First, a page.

Floods, landslides, and adapting to climate change in Nepal: What role for climate change models?

Détails

ID Serval
serval:BIB_615351560BE6
Type
Partie de livre
Collection
Publications
Institution
Titre
Floods, landslides, and adapting to climate change in Nepal: What role for climate change models?
Titre du livre
Community, environment and disaster risk management: Climate change modeling for local adaptation in the Hindu Kush-Himalayan region
Auteur(s)
Sudmeier-Rieux K., Gaillard J.-C., Sharma S., Dubois J., Jaboyedoff M.
Editeur
Emerald Group
ISBN
978-1-78052-486-3
Statut éditorial
Publié
Date de publication
2012
Editeur scientifique
Lamadrid A., Kelman I.
Volume
11
Numéro de chapitre
7
Pages
119-140
Langue
anglais
Notes
Sudmeier-Rieux2012a
Résumé
Climate change data and predictions for the Himalayas are very sparse
and uncertain, characterized by a ?Himalayan data gap? and difficulties
in predicting changes due to topographic complexity. A few reliable
studies and climate change models for Nepal predict considerable
changes: shorter monsoon seasons, more intensive rainfall patterns,
higher temperatures, and drought. These predictions are confirmed
by farmers who claim that temperatures have been increasing for the
past decade and wonder why the rains have ?gone mad.? The number
of hazard events, notably droughts, floods, and landslides are increasing
and now account for approximately 100 deaths in Nepal annually. Other
effects are drinking water shortages and shifting agricultural patterns,
with many communities struggling to meet basic food security before
climatic conditions started changing.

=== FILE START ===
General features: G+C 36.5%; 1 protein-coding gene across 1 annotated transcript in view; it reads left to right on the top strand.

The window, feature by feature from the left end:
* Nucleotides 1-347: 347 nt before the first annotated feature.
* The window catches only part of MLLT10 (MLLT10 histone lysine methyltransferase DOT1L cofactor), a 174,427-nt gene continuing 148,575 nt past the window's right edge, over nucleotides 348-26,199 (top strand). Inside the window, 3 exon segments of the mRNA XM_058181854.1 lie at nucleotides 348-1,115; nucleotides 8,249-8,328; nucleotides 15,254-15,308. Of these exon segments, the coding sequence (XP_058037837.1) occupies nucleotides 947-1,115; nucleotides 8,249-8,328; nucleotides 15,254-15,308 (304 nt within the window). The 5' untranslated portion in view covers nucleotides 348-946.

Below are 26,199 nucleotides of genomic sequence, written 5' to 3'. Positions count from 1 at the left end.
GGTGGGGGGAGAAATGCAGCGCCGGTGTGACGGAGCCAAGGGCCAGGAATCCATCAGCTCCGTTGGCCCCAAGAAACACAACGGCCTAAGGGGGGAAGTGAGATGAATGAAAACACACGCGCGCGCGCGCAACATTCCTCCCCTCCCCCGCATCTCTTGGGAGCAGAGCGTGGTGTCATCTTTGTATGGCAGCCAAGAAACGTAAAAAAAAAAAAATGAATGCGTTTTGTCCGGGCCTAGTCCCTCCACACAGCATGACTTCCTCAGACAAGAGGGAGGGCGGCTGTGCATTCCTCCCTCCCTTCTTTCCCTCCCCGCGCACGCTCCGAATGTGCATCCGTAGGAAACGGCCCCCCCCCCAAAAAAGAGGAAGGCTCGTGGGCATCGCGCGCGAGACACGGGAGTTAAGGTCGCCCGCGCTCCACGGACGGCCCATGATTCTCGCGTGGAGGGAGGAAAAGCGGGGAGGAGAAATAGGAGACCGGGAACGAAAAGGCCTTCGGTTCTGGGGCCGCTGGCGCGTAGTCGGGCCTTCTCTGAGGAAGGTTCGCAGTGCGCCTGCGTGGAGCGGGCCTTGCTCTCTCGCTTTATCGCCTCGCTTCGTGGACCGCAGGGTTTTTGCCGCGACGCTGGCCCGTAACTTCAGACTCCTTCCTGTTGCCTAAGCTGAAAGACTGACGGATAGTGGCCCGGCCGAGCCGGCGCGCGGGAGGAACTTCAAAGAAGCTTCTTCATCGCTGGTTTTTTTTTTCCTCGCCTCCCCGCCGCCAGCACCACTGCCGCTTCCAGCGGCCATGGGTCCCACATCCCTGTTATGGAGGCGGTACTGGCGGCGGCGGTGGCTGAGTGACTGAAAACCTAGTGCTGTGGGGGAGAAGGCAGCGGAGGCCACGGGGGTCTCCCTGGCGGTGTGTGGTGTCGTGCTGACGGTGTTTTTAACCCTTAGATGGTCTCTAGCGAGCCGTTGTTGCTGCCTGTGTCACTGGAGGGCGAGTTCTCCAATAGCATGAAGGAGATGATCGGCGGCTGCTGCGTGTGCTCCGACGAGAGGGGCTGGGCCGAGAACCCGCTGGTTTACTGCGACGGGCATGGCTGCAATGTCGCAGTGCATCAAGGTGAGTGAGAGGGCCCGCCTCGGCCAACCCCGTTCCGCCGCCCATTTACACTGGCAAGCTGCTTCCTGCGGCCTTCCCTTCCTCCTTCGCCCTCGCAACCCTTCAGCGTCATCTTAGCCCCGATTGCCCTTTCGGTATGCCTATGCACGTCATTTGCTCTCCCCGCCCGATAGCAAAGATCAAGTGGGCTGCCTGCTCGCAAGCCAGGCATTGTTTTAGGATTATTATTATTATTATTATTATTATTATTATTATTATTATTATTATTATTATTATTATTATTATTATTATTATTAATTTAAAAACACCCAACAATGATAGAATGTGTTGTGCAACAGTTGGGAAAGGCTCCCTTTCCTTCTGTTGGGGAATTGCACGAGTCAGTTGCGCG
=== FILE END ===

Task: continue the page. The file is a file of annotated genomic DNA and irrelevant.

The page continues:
The aim of this paper is to examine existing gaps between current
climate models and the realities of local development planning through
a case study on flood risk and drinking water management for the
Municipality of Dharan in Eastern Nepal. This example highlights
current challenges facing local-level governments, namely, flood
and landslide mitigation, providing basic amenities ? especially
an urgent lack of drinking water during the dry season ? poor local
planning capacities, and limited resources. In this context, the
challenge for Nepal will be to simultaneously address increasing
risks caused by hazard events alongside the omnipresent food security
and drinking water issues in both urban and rural areas. Local planning
is needed that integrates rural development and disaster risk reduction
(DRR) with knowledge about climate change considerations. The paper
concludes with a critical analysis of climate change modeling and
the gap between scientific data and low-tech and low capacities of
local planners to access or implement adequate adaptation measures.
Recommendations include the need to bridge gaps between scientific
models, the local political reality and local information needs.
Création de la notice
25/11/2013 17:26
Dernière modification de la notice
20/08/2019 15:18
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